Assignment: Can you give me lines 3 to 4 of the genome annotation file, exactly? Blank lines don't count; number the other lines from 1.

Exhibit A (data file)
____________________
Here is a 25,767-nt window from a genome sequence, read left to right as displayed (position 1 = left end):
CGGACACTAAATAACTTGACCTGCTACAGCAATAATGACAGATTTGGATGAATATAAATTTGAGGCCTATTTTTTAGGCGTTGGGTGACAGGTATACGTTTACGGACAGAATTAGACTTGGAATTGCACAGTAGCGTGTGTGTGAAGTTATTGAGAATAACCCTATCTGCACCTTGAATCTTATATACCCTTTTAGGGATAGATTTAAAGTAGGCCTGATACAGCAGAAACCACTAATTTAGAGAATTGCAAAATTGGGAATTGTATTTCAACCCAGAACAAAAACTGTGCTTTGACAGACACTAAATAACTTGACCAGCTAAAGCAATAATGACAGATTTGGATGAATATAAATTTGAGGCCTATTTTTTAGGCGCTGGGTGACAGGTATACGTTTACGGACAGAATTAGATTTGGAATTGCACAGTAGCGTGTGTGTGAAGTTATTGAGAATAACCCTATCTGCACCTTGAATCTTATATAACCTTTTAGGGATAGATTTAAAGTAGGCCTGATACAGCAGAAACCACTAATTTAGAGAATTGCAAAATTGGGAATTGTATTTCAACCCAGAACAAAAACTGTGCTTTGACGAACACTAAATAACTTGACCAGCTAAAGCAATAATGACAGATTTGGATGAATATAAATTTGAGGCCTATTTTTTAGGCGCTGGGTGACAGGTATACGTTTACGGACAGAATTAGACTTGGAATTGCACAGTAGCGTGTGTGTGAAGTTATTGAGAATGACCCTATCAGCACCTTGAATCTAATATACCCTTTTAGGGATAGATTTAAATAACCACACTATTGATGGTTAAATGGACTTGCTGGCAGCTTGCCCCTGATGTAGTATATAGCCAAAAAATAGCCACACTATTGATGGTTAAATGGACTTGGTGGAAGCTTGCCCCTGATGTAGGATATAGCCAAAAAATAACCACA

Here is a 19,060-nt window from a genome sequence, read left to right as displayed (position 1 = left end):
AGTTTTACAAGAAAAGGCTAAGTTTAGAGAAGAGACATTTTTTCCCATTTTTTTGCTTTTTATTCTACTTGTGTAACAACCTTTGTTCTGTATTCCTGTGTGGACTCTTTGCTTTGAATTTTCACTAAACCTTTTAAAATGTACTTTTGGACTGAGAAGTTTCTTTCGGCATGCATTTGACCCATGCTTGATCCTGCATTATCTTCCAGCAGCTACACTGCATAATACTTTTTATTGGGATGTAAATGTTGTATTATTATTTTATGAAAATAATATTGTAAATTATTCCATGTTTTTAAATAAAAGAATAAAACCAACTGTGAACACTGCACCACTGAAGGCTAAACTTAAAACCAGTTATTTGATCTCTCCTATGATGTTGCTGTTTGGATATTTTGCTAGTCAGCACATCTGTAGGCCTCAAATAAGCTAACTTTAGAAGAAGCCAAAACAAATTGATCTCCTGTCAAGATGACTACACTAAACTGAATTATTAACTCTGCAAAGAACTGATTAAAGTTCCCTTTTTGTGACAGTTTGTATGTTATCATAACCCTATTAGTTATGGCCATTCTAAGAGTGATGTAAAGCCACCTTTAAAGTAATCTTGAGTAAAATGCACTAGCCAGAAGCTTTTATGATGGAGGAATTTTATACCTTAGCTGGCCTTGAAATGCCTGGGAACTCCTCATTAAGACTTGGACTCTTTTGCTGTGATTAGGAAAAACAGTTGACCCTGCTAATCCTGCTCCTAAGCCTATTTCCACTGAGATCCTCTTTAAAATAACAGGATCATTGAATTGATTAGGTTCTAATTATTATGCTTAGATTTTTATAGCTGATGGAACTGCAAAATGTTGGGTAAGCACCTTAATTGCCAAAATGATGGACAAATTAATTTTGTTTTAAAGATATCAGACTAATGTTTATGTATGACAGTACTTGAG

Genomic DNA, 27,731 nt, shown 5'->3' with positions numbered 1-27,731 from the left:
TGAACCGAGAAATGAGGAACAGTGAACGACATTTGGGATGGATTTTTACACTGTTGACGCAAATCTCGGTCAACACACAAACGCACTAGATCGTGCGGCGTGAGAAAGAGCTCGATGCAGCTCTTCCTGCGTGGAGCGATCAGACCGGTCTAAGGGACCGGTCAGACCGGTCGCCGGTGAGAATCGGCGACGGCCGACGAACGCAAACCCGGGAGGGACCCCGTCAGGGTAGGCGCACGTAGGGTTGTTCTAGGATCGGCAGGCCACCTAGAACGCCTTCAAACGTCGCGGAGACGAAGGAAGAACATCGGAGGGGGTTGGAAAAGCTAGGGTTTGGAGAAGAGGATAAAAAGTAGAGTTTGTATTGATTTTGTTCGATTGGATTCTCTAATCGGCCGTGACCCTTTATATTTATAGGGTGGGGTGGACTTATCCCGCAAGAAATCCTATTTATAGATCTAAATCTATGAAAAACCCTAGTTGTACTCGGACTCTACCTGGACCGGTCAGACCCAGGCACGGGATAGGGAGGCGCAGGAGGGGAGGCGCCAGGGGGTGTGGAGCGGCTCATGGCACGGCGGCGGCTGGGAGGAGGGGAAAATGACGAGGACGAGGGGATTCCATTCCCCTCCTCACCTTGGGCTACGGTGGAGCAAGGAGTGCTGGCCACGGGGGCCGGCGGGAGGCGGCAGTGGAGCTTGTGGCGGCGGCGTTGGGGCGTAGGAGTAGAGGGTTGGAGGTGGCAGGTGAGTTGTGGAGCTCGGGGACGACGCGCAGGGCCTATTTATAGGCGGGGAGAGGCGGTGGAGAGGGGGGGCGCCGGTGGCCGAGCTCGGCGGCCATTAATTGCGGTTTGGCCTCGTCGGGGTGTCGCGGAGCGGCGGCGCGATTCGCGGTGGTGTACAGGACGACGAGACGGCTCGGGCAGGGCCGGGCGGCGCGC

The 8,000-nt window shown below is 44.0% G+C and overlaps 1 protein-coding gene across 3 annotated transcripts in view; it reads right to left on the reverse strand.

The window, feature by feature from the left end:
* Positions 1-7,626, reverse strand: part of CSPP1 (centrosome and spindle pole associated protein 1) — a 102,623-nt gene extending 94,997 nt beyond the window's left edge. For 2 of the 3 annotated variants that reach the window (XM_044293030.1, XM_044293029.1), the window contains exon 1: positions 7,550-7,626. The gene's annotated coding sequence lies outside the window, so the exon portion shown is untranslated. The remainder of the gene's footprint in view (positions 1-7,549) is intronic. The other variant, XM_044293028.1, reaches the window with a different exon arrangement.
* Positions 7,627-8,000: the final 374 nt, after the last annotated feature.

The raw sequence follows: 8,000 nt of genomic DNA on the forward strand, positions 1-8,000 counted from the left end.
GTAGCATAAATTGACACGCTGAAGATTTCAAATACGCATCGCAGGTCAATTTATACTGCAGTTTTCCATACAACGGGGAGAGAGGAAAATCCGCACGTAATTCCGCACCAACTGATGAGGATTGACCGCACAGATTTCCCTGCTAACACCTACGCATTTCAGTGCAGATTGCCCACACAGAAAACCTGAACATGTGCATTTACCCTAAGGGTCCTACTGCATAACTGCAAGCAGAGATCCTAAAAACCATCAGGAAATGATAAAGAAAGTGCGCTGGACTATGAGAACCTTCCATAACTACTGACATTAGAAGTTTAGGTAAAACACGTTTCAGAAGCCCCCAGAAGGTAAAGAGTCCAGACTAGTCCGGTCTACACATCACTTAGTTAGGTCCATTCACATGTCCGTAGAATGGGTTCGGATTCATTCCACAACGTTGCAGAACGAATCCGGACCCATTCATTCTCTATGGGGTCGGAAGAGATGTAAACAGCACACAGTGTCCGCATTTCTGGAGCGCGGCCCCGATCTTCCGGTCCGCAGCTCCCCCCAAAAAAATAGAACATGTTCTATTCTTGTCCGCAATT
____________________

Here is a 19,060-nt window from a genome sequence, read left to right as displayed (position 1 = left end):
AGTTTTACAAGAAAAGGCTAAGTTTAGAGAAGAGACATTTTTTCCCATTTTTTTGCTTTTTATTCTACTTGTGTAACAACCTTTGTTCTGTATTCCTGTGTGGACTCTTTGCTTTGAATTTTCACTAAACCTTTTAAAATGTACTTTTGGACTGAGAAGTTTCTTTCGGCATGCATTTGACCCATGCTTGATCCTGCATTATCTTCCAGCAGCTACACTGCATAATACTTTTTATTGGGATGTAAATGTTGTATTATTATTTTATGAAAATAATATTGTAAATTATTCCATGTTTTTAAATAAAAGAATAAAACCAACTGTGAACACTGCACCACTGAAGGCTAAACTTAAAACCAGTTATTTGATCTCTCCTATGATGTTGCTGTTTGGATATTTTGCTAGTCAGCACATCTGTAGGCCTCAAATAAGCTAACTTTAGAAGAAGCCAAAACAAATTGATCTCCTGTCAAGATGACTACACTAAACTGAATTATTAACTCTGCAAAGAACTGATTAAAGTTCCCTTTTTGTGACAGTTTGTATGTTATCATAACCCTATTAGTTATGGCCATTCTAAGAGTGATGTAAAGCCACCTTTAAAGTAATCTTGAGTAAAATGCACTAGCCAGAAGCTTTTATGATGGAGGAATTTTATACCTTAGCTGGCCTTGAAATGCCTGGGAACTCCTCATTAAGACTTGGACTCTTTTGCTGTGATTAGGAAAAACAGTTGACCCTGCTAATCCTGCTCCTAAGCCTATTTCCACTGAGATCCTCTTTAAAATAACAGGATCATTGAATTGATTAGGTTCTAATTATTATGCTTAGATTTTTATAGCTGATGGAACTGCAAAATGTTGGGTAAGCACCTTAATTGCCAAAATGATGGACAAATTAATTTTGTTTTAAAGATATCAGACTAATGTTTATGTATGACAGTACTTGAG